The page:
Being back in the Cariboo once again to remember and celebrate the lives of my grandparents has stirred up my emotions. The silent, vast, wooded landscape invites me into its presence and reminds me of how I am a very nostalgic person. There’s a peace and familiarity about it, and yet it still feels wild. It reminds me of the dialogue between Lucy and Mr. Beaver that so many Christians love. The two discuss the nature of Aslan, and Lucy asks if he’s safe, to which Mr. Beaver replies:
“Safe?… Who said anything about safe? ‘Course he isn’t safe. But he’s good. He’s the King, I tell you.”
It’s that same sentiment I feel that Mr. Beaver describes as I take in the countryside. I try and imagine what it must’ve looked like to grow up in such a rugged beautiful place through the storytelling of my Dad and Uncles and Aunt (9 brothers total, 1 sister…). The narrative I often hear is one of struggle, danger, toughness, foolhardiness, fun, and in summation, goodness.
The Cariboo + Johnsons can be a wild unsafe place. But it is good.
Anna and I arrived in Everett, Washington in the new Paine Field airport at 10:30 PM––just enough time to stress out about trying to make the 11:00 PM ferry, and missing it by 10 minutes because, turns out, I actually don’t know how to navigate Everett in the dark as well as I thought I did.
About 2 days before leaving San José, Costa Rica, Anna and I started coming down with some terrible stomach cramps, and at times feverish symptoms. During our full day journey, we filled ourselves with Imodium for the plane rides.
We finally boarded the 12:00 AM ferry headed to Whidbey, and were in bed around 1:00 AM. We woke up that morning to Anna not being able to hold down even ice chips. So we took her to the nearest Urgent Care, which was an hour and half drive from Clinton to Anacortes. She received an IV to get hydrated, and both of us started antibiotics.
The next day we completed a 9 hour drive or so from the Island to 100 Mile house in B.C. with my parents and my sister and brother in law and their two kids (9 hours could’ve been around 6, but traveling with babes and loose-stool-people can draw things out a bit).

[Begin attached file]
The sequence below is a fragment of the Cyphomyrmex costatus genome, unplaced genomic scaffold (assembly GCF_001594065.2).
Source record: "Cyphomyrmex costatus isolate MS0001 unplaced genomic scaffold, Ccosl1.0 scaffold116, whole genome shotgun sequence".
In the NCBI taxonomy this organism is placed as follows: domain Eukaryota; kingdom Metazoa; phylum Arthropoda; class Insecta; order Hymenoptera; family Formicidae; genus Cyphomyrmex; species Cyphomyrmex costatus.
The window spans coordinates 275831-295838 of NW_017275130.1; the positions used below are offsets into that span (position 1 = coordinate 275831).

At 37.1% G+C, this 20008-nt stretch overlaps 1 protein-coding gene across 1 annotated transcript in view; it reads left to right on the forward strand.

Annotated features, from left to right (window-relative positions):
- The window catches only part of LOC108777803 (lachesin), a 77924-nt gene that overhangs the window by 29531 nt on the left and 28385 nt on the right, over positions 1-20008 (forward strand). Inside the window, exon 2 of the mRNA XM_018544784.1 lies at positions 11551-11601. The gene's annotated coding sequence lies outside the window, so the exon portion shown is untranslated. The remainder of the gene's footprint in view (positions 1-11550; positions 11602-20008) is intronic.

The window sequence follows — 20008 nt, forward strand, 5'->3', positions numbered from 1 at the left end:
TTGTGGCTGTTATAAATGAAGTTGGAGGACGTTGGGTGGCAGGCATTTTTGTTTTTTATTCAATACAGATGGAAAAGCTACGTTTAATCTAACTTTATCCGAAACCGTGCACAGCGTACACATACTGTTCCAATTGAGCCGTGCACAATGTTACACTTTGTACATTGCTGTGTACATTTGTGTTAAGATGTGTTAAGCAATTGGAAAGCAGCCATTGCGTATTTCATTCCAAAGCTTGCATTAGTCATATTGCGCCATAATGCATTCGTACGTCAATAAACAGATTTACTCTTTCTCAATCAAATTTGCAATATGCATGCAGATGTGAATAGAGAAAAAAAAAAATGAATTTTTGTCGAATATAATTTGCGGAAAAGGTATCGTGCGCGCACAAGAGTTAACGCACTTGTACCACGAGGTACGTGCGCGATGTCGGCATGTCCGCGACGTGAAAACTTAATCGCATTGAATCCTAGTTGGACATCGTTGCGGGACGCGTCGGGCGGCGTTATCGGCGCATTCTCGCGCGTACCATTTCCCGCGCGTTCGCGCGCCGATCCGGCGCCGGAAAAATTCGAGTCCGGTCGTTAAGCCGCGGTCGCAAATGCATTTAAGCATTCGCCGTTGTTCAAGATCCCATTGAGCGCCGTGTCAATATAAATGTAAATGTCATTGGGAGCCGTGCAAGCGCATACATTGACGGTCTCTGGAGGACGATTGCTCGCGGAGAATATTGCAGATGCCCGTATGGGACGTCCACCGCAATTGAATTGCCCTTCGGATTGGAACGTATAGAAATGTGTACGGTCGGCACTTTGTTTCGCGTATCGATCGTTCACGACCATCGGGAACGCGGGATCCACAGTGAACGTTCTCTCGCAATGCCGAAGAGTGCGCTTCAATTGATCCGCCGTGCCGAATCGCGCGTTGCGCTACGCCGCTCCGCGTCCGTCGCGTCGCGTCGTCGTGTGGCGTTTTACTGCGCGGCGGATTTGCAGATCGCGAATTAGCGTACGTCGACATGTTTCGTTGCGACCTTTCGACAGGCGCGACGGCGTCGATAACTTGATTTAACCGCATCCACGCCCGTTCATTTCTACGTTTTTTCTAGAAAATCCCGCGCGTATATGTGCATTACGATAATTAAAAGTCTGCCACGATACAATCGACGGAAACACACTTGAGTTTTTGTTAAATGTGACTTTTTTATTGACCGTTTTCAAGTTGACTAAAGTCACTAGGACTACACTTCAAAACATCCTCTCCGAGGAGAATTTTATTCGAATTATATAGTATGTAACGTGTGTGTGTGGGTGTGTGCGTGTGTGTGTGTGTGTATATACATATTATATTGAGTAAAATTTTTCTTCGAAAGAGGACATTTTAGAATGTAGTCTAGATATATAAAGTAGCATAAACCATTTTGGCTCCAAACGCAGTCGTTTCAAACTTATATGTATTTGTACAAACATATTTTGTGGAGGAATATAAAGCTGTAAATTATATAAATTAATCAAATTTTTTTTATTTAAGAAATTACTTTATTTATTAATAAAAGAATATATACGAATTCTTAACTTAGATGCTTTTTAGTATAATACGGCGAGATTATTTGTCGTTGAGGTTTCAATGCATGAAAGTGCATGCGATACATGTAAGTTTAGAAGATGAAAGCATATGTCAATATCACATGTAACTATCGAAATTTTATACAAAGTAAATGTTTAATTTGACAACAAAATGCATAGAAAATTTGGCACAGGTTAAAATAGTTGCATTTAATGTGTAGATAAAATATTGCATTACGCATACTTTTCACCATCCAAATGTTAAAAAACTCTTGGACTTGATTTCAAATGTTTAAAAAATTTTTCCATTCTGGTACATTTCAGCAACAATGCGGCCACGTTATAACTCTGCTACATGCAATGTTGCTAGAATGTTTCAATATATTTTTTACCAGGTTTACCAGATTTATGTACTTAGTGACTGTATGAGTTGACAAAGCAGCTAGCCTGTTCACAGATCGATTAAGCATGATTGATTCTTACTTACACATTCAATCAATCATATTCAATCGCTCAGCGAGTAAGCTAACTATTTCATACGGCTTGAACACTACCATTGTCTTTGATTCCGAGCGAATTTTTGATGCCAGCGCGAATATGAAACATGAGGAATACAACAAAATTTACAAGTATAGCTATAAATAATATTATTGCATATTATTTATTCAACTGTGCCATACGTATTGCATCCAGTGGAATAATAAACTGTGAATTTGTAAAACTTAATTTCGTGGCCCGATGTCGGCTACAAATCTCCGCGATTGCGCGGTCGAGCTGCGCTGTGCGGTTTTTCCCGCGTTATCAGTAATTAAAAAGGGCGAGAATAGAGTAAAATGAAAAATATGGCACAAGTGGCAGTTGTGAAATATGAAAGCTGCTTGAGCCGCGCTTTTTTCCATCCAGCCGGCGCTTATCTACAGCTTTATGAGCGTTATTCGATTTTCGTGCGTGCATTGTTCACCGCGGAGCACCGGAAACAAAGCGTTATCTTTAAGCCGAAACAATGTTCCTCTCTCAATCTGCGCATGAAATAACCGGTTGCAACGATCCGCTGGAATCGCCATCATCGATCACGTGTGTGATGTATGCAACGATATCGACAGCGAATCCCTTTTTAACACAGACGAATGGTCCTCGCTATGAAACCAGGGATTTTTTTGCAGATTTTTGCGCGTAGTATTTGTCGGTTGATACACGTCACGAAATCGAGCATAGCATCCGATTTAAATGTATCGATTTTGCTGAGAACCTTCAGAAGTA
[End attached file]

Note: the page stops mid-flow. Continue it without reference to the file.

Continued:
There was a lot of pain and discomfort for the first half of our experience in North America, but it was all worth it once the extended Johnson family gathered around two small wooden boxes and a hole in the ground on the back side of the lake on my grandparents’ old land.
It was cold and drizzly, and the mosquitos were just as big and unrelenting as I remembered them, but in that moment, there was nowhere else I wanted to be.
The brothers, sister, spouses, and some grandkids, all shared brief stories and impressions of Eva and Erling Johnson. Stories of their Christian faith, how they were steadfast, my Grandma’s beautiful singing voice, and about the quiet gentleness and kindness of the “silent Swede,” my grandpa. We also talked in good fun how they could be a bit obstinate at times too.
In this sacred space, I could clearly see how the lives of these two humans had directly and indirectly affected me. How their lives had in some way touched everyone gathered around. I reflected on how their life choices in some immeasurable way was going to impact my own kids’ lives someday.
After my Uncle Darrell read a prayer to close out, we swayed quietly in uncertain silence for a few moments, not really sure what to do next. Seconds later, two very large Sandhill cranes took flight across the lake, right next to us, breaking the silence of the Cariboo with their loud boisterous honking.
With tears in our eyes, and a “wow” from my mouth, Darrell chuckled and quietly pronounced, “well, I think we’re done here now.”
The rest of the afternoon and evening we spent further down the road in the back back woods––AKA my Uncle Chris and Aunt Tina’s place––eating and reminiscing.
It was a very special trip; a wonderful time of honoring Eva and Erling Johnson. I will always cherish these memories. A huge thank you to the supporters who contributed to this trip to make it possible.
In other news, Anna and I and the rest of the base staff are gearing up for the next Gap Squad that is rolling through come September 9th! They will be here with us for 3 months, and we’ll be doing ministry with them throughout.
We have been trying to develop more ministry opportunities closer to the base, that way we want aren’t needing to spend money on expensive fuel––and so that we don’t have to rely on our bus that is prone to breakdowns… Something that we are excited about is we are starting to plan a skateboard competition in the nearby neighborhood, Tirrases. We were approached by a couple of young skateboarders––one of the most looked down upon demographics and likely to be influenced by drugs and gangs––and asked if we’d be available to help plan the event. Our hopes for the event would be to deepen relationships with community and have a platform to be the love of God towards them.
Thanks for your prayers and support. We will have more updates on ministry come September!
If you would like to support us as we save for a car (currently we have about $1,200 raised) you can do so HERE. Just be sure to enter our giving code KE3463.
We also received what we needed to start the residency process with our lawyer! Thank you so much for helping us get that rolling. It will be such a huge relief to not have to leave the country every three months.